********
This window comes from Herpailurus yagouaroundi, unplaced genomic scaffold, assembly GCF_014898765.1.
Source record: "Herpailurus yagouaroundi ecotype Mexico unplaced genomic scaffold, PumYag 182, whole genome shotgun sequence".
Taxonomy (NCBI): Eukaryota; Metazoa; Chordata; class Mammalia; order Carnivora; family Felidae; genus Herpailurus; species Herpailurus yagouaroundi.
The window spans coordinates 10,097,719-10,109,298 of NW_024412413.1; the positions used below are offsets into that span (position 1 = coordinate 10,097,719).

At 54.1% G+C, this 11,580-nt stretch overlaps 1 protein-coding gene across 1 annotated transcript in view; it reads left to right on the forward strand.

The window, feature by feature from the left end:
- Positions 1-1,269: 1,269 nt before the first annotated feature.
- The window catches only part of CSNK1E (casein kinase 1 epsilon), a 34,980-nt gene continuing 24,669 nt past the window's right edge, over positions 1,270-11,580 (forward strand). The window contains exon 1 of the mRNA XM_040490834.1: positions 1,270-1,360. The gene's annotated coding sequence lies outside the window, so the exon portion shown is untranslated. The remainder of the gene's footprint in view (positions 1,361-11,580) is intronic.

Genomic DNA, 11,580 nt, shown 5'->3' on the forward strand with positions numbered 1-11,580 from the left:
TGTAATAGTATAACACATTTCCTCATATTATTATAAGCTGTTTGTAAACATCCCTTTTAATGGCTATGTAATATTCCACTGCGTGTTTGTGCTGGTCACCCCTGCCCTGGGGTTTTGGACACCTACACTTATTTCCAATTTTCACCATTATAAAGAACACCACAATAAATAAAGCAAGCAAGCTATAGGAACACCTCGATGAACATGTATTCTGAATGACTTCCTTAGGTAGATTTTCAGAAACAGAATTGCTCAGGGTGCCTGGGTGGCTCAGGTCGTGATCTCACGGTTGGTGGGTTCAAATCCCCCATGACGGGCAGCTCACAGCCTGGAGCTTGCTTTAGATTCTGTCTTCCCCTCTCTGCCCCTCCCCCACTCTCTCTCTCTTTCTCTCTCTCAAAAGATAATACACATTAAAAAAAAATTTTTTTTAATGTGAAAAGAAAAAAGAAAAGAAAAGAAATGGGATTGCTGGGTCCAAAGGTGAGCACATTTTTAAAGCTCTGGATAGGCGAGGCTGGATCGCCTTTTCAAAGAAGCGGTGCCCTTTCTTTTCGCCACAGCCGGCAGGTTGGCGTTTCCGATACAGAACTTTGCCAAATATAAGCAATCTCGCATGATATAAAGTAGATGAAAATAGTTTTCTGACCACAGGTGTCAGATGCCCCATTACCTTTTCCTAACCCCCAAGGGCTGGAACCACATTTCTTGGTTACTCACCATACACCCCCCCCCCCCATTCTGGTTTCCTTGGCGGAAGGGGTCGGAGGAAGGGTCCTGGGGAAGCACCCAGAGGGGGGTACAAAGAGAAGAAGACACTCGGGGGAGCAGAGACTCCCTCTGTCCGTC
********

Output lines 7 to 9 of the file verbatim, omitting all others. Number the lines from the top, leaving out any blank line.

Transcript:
- Positions 1-1,269: 1,269 nt before the first annotated feature.
- The window catches only part of CSNK1E (casein kinase 1 epsilon), a 34,980-nt gene continuing 24,669 nt past the window's right edge, over positions 1,270-11,580 (forward strand). The window contains exon 1 of the mRNA XM_040490834.1: positions 1,270-1,360. The gene's annotated coding sequence lies outside the window, so the exon portion shown is untranslated. The remainder of the gene's footprint in view (positions 1,361-11,580) is intronic.

Genomic DNA, 11,580 nt, shown 5'->3' on the forward strand with positions numbered 1-11,580 from the left: